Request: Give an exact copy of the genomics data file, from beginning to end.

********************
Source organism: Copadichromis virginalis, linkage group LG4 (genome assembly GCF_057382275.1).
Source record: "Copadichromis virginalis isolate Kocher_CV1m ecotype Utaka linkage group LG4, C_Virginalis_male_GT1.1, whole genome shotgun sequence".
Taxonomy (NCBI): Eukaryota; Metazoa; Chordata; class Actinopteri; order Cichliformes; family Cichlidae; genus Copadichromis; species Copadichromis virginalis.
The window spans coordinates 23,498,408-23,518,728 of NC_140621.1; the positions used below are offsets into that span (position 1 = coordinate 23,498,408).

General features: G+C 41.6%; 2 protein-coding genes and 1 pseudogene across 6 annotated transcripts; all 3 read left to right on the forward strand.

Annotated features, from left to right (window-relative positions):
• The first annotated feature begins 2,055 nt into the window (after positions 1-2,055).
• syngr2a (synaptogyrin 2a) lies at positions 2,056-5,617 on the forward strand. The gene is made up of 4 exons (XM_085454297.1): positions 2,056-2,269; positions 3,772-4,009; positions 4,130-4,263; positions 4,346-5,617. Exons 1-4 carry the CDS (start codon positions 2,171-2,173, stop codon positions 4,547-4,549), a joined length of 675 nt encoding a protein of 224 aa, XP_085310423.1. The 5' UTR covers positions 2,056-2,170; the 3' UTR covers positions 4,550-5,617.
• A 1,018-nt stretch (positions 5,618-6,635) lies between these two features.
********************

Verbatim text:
Source organism: Copadichromis virginalis, linkage group LG4 (genome assembly GCF_057382275.1).
Source record: "Copadichromis virginalis isolate Kocher_CV1m ecotype Utaka linkage group LG4, C_Virginalis_male_GT1.1, whole genome shotgun sequence".
Taxonomy (NCBI): Eukaryota; Metazoa; Chordata; class Actinopteri; order Cichliformes; family Cichlidae; genus Copadichromis; species Copadichromis virginalis.
The window spans coordinates 23,498,408-23,518,728 of NC_140621.1; the positions used below are offsets into that span (position 1 = coordinate 23,498,408).

General features: G+C 41.6%; 2 protein-coding genes and 1 pseudogene across 6 annotated transcripts; all 3 read left to right on the forward strand.

Annotated features, from left to right (window-relative positions):
• The first annotated feature begins 2,055 nt into the window (after positions 1-2,055).
• syngr2a (synaptogyrin 2a) lies at positions 2,056-5,617 on the forward strand. The gene is made up of 4 exons (XM_085454297.1): positions 2,056-2,269; positions 3,772-4,009; positions 4,130-4,263; positions 4,346-5,617. Exons 1-4 carry the CDS (start codon positions 2,171-2,173, stop codon positions 4,547-4,549), a joined length of 675 nt encoding a protein of 224 aa, XP_085310423.1. The 5' UTR covers positions 2,056-2,170; the 3' UTR covers positions 4,550-5,617.
• A 1,018-nt stretch (positions 5,618-6,635) lies between these two features.